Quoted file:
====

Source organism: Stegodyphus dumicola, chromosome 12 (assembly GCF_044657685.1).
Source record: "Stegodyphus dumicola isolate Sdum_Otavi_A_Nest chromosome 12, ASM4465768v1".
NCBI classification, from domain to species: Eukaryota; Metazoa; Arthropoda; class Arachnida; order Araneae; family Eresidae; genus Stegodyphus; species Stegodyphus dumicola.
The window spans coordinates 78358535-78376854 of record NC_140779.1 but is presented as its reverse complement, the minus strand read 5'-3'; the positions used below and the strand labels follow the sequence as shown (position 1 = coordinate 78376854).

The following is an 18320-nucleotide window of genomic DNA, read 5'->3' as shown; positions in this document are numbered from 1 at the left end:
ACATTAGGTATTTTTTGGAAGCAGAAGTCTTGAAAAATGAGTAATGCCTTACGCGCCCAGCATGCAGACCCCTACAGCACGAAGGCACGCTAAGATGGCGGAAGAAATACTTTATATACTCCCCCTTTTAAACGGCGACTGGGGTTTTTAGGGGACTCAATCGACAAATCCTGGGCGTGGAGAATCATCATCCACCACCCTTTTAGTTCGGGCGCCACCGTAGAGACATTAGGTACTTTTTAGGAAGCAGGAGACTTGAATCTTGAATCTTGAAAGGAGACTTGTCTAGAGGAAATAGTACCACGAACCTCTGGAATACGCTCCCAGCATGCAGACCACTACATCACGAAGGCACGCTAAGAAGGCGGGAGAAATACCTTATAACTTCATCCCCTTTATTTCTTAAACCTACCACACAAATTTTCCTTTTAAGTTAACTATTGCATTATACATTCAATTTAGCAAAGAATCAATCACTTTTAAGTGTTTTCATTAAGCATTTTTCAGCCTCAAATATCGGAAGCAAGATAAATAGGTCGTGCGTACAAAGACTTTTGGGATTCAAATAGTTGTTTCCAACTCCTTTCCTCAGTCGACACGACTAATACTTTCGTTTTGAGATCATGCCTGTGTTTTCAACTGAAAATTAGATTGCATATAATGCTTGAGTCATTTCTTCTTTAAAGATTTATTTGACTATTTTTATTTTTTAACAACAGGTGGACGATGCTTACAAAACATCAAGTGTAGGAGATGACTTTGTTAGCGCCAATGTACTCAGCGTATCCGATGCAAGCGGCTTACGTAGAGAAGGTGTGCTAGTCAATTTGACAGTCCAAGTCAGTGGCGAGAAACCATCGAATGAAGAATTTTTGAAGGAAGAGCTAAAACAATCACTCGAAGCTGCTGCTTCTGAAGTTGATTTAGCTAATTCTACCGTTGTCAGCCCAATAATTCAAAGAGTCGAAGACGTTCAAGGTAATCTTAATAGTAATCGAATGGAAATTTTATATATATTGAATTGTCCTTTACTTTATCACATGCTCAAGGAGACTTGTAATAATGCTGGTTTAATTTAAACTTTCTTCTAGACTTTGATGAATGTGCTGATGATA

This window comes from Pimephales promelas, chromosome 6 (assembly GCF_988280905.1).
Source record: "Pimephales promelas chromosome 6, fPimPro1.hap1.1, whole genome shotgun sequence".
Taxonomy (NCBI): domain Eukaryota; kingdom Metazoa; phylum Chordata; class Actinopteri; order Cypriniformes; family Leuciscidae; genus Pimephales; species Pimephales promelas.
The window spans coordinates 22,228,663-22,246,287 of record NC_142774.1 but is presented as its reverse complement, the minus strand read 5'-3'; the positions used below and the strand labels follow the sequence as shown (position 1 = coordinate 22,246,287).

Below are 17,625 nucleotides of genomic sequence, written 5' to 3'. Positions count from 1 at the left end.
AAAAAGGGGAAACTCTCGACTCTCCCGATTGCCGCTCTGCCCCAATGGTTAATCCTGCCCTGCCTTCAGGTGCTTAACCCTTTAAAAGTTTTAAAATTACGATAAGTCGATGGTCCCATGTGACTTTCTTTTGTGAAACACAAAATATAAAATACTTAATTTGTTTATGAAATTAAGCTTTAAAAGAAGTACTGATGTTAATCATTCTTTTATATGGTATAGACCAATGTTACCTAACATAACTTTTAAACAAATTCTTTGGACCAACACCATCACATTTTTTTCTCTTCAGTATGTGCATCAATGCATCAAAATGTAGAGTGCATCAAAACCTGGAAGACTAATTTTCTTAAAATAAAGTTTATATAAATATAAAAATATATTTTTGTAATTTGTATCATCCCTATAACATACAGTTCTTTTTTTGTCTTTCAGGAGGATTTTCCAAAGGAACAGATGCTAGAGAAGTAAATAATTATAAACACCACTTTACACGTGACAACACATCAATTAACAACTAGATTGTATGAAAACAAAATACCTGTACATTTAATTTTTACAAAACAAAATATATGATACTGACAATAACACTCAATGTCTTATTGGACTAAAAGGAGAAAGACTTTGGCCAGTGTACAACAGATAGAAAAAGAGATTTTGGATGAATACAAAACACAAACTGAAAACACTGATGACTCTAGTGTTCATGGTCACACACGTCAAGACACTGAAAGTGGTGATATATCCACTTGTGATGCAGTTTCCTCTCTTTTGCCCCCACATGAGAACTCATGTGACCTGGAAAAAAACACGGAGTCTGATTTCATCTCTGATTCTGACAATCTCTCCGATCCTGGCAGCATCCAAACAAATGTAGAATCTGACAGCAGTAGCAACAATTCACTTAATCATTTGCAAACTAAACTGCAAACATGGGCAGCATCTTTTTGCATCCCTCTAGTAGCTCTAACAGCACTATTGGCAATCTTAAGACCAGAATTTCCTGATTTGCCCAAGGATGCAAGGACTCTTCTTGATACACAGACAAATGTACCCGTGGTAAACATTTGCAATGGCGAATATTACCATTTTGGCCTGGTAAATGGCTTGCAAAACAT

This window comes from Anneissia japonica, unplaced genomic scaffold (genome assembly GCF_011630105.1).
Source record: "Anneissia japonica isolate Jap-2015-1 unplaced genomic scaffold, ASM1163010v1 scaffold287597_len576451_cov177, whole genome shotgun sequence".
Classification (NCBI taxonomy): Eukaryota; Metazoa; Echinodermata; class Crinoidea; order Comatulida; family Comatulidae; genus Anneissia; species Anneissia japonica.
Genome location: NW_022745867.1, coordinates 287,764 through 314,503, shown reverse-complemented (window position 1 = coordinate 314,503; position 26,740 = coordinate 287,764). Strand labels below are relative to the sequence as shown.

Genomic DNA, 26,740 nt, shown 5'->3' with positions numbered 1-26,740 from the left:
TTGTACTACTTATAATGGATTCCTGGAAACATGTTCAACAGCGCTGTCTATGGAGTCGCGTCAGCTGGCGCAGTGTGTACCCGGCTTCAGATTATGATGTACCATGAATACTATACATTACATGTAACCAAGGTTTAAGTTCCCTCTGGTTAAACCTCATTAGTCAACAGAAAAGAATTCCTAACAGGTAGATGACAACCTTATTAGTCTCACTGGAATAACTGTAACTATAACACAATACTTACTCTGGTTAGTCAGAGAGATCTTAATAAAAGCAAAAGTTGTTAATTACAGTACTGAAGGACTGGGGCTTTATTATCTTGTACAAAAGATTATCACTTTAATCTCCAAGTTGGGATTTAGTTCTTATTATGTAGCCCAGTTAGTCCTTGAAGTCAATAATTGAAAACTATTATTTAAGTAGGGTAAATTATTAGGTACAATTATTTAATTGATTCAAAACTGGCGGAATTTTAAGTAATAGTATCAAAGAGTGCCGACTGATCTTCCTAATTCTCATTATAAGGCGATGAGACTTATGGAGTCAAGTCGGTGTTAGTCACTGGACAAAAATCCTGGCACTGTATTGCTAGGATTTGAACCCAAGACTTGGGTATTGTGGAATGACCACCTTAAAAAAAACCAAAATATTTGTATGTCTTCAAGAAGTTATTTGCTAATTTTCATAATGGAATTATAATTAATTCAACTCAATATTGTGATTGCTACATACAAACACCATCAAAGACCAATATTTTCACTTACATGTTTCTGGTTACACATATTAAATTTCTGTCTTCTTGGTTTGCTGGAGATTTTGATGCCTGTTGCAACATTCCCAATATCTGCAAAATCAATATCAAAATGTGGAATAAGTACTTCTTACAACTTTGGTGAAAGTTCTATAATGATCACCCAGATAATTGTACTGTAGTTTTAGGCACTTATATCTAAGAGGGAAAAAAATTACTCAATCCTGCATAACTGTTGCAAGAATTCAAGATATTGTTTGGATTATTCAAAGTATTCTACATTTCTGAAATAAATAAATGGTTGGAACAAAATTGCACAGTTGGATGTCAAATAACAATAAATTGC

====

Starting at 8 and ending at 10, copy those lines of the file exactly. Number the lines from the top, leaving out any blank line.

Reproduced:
Source record: "Pimephales promelas chromosome 6, fPimPro1.hap1.1, whole genome shotgun sequence".
Taxonomy (NCBI): domain Eukaryota; kingdom Metazoa; phylum Chordata; class Actinopteri; order Cypriniformes; family Leuciscidae; genus Pimephales; species Pimephales promelas.
The window spans coordinates 22,228,663-22,246,287 of record NC_142774.1 but is presented as its reverse complement, the minus strand read 5'-3'; the positions used below and the strand labels follow the sequence as shown (position 1 = coordinate 22,246,287).